Herbs & Plants

Broom snakeroot

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Botanical Name : Gutierrezia sarothrae
Family: Asteraceae
Tribe: Astereae
Genus: Gutierrezia
Species: G. sarothrae
Kingdom: Plantae
Order: Asterales

Gutierrezia sarothrae (Pursh) Britton & Rusby

GUDI3 Gutierrezia diversifolia Greene
GULE Gutierrezia lepidota Greene
GULI2 Gutierrezia linearifolia Lag.
GULI3 Gutierrezia linearis Rydb.
GULI4 Gutierrezia linoides Greene
GULO3 Gutierrezia longipappa S.F. Blake
GUPO2 Gutierrezia pomariensis (S.L. Welsh) S.L. Welsh
GUSAP Gutierrezia sarothrae (Pursh) Britton & Rusby var. pomariensis S.L. Welsh
GUTE3 Gutierrezia tenuis Greene

Common Name :Common snakeweed, Matchweed, broom snakeweed Broom Snakeroot and Perennial matchweed

Habitat : Broom Snakeroot is native to much of the western half of North America, from central Canada to northern Mexico. It can be found in a number of desert, grassland, and mountain habitats.

Broom Snakeroot is a species of flowering plant.This is a dense, bushy subshrub reaching maximum heights around a meter. The multibranched stems and twigs are greenish or tan when young and age to woody brown. There are scattered narrow to thready leaves along the branches.

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The plant flowers abundantly in inflorescences of a few flowers each. The flower is about a centimeter long and bright golden yellow with a center of a few long, protruding disc florets and a fringe of ray florets. The plant is toxic to livestock in large quantities, due mainly to the presence of saponins and concentrated selenium.

Medicinal Uses:
Broom snakeroot was used by western Indians in poultices for treating insect bites.  Preparations of the plant have also been used to treat rheumatism and malaria.  A decoction of the roots has been used in the treatment of painful urination, diarrhea and stomach aches. The roots have been placed in boiling water and the steam inhaled in the treatment of respiratory complaints.  The flowers are laxative. A decoction of the fresh flowers has been used in the treatment of diarrhea.  The leaves are cathartic, febrifuge and sedative. An infusion has been used in the treatment of coughs and colds. It has also been used as a bath to treat fevers and sores, including those caused by venereal diseases. A poultice of the moistened leaves has been used to treat bruises, wounds, sprains, nose bleeds and insect stings. A strong, black infusion of the plant has been used as a rub on rheumatic joints.  An infusion of the leaves has been used as a pleasant and refreshing bath for arthritis. To reduce uterine swelling after childbirth, a little of the tea is taken as a beverage, and a cloth moistened with the tea is applied as a poultice.  This treatment is repeated frequently, accompanied by massage of the abdomen.  A weak tea is used as a douche or sitz bath to treat vaginitis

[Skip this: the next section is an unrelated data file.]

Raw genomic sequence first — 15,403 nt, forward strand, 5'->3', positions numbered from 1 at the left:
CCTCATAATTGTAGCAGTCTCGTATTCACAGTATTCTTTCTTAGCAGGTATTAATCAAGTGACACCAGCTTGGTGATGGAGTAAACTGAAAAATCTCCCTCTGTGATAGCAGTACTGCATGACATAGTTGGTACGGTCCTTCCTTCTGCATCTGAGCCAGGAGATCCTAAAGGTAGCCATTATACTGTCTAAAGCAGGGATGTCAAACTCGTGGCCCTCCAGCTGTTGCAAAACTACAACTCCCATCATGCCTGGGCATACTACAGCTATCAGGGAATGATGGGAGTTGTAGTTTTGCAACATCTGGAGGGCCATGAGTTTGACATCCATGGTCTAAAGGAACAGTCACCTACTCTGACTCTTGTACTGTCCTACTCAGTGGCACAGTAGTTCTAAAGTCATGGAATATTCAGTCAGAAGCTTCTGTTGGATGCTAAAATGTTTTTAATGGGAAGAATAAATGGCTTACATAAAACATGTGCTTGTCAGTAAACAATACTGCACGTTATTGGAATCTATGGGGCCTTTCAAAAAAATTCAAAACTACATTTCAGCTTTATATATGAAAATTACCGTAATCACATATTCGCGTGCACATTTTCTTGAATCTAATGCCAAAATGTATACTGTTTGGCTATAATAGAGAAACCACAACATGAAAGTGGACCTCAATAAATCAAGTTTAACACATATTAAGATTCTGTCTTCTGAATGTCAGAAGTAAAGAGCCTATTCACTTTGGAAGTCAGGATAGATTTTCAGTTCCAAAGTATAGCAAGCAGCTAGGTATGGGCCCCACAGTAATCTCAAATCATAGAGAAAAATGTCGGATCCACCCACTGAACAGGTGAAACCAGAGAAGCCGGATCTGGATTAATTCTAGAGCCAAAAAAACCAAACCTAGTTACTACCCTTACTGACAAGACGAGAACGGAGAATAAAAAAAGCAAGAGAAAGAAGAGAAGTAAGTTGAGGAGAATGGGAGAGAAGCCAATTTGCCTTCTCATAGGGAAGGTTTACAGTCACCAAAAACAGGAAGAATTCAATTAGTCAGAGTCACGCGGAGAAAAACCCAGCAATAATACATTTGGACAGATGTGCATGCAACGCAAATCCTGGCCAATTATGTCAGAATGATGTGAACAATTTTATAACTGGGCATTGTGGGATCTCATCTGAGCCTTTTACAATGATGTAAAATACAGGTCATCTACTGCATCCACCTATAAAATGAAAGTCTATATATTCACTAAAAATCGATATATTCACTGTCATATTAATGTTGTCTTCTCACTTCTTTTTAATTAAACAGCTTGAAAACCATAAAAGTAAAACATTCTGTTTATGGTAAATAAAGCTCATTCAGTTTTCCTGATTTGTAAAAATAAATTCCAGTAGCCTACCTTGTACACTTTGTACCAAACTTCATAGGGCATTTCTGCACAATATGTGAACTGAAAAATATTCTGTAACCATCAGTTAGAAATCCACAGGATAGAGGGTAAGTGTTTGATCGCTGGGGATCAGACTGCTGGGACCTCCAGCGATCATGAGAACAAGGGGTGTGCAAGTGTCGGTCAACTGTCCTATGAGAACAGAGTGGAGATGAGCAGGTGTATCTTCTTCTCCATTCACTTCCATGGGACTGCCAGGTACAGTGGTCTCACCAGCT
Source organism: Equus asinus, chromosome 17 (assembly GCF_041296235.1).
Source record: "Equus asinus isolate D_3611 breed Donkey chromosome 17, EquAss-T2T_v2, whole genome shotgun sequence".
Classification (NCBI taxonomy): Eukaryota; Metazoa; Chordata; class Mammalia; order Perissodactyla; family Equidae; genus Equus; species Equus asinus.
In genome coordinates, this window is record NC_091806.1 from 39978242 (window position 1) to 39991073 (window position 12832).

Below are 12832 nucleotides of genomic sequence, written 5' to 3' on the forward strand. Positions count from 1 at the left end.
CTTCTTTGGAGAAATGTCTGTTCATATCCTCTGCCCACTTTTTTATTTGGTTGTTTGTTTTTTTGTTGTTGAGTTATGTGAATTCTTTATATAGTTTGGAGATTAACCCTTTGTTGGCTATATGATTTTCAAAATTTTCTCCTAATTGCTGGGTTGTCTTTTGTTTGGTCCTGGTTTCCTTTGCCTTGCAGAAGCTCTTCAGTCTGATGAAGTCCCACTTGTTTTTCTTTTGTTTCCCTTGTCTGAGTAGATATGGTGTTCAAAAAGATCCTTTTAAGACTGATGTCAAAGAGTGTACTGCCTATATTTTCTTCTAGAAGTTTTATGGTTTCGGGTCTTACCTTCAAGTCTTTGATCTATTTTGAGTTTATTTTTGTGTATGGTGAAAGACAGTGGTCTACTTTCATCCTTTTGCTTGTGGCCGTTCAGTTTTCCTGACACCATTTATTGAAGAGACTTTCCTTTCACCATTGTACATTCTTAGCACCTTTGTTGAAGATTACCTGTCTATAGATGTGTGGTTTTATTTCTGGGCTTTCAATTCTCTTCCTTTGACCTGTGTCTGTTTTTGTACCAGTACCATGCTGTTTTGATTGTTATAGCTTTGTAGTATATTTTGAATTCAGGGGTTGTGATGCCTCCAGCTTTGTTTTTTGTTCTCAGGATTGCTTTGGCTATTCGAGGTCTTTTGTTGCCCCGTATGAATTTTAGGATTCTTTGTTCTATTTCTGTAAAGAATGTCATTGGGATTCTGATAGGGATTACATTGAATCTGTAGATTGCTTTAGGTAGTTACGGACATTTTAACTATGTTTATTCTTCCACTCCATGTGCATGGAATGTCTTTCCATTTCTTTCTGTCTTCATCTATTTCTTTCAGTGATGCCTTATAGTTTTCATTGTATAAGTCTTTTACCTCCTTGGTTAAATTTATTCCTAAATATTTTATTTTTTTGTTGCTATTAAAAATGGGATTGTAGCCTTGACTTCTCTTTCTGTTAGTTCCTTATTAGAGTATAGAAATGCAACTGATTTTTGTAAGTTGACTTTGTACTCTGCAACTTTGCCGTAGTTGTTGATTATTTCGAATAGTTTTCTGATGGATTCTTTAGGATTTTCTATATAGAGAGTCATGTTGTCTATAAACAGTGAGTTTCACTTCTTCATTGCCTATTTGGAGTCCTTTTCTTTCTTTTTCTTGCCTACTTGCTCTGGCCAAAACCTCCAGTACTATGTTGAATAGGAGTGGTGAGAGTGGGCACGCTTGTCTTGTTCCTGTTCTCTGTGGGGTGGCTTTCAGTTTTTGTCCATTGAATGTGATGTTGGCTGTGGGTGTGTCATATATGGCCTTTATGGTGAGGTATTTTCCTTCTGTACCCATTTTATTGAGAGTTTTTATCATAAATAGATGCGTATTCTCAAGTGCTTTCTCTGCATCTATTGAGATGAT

The information presented herein is intended for educational purposes only. Individual results may vary, and before using any supplements, it is always advisable to consult with your own health care provider.


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